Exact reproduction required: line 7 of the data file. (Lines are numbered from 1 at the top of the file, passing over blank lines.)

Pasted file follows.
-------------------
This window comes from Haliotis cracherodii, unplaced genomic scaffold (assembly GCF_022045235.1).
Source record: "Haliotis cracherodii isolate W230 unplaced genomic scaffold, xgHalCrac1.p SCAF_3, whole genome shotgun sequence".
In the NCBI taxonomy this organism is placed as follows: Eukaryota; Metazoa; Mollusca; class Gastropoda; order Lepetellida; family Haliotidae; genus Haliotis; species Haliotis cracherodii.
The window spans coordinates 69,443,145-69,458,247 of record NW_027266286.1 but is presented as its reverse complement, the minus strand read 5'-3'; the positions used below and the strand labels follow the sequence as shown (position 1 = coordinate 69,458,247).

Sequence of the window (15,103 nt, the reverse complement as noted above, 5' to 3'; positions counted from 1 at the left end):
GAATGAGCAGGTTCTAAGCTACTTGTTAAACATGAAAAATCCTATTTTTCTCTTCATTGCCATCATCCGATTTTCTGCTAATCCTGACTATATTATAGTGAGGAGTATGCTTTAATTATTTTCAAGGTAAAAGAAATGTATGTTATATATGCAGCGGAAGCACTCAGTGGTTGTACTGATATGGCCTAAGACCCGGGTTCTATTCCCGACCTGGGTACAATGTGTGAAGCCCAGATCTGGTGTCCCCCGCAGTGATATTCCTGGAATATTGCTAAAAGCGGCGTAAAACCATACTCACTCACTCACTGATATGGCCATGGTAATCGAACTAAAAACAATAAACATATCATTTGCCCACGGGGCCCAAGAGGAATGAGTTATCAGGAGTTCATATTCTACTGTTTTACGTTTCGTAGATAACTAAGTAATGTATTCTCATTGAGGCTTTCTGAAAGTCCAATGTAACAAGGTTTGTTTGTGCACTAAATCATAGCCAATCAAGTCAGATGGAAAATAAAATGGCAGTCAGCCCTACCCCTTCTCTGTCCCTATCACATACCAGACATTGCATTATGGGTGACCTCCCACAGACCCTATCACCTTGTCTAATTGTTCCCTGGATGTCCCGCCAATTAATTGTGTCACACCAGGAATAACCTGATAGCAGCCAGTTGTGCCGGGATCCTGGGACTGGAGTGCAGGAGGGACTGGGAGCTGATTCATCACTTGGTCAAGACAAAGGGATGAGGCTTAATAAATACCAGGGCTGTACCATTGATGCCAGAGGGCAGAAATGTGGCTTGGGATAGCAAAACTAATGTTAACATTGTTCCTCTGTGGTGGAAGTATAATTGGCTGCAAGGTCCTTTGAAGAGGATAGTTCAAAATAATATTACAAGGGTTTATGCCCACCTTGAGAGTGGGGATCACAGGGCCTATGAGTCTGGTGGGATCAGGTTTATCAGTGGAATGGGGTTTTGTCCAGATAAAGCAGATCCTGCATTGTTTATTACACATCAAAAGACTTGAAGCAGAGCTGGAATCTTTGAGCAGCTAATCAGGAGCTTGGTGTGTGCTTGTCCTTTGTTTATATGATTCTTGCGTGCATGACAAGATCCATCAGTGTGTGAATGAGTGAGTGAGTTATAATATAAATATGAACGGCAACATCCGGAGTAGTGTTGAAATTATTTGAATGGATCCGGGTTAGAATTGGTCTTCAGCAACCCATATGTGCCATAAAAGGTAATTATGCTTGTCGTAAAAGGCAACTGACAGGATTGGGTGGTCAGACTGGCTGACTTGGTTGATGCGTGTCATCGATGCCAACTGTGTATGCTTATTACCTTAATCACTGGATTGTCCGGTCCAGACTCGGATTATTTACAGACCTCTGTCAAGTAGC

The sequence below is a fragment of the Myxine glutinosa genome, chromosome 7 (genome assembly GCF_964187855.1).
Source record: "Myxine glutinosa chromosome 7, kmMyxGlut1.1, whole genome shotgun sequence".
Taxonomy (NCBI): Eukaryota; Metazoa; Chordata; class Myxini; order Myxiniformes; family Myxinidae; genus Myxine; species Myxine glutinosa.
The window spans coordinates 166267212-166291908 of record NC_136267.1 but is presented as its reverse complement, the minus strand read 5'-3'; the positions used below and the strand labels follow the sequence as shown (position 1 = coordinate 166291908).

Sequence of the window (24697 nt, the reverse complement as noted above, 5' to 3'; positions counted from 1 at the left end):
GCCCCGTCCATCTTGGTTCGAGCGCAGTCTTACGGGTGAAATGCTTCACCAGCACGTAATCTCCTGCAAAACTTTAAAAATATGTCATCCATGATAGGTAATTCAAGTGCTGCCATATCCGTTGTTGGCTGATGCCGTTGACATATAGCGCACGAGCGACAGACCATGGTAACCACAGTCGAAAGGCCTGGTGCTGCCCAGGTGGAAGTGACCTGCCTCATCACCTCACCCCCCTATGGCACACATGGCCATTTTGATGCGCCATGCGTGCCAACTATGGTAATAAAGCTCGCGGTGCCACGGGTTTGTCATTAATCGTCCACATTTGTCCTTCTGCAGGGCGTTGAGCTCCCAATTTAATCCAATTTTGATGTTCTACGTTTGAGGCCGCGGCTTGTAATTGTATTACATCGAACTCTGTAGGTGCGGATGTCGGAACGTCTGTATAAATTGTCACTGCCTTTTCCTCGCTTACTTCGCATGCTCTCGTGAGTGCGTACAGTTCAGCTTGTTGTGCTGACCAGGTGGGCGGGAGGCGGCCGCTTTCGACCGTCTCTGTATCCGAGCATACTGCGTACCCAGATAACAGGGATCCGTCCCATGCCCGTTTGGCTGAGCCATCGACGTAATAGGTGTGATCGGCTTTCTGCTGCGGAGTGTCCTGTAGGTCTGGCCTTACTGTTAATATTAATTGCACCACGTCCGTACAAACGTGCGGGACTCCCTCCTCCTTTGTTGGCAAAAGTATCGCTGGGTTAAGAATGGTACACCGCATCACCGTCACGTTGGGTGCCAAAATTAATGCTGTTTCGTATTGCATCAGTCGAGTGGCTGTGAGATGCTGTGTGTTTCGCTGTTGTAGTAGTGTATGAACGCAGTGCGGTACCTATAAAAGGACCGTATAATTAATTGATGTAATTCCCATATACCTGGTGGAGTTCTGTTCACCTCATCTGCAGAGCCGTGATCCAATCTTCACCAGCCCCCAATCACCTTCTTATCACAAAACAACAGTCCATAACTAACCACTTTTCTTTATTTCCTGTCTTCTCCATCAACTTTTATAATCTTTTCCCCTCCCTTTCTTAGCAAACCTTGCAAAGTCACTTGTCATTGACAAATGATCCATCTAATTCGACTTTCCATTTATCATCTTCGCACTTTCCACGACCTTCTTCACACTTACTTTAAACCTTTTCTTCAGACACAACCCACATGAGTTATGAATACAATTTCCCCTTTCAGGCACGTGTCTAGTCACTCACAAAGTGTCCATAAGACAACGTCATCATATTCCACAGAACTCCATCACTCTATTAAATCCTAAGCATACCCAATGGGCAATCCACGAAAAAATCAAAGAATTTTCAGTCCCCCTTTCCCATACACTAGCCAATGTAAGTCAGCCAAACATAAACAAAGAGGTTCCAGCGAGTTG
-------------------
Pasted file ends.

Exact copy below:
The sequence below is a fragment of the Myxine glutinosa genome, chromosome 7 (genome assembly GCF_964187855.1).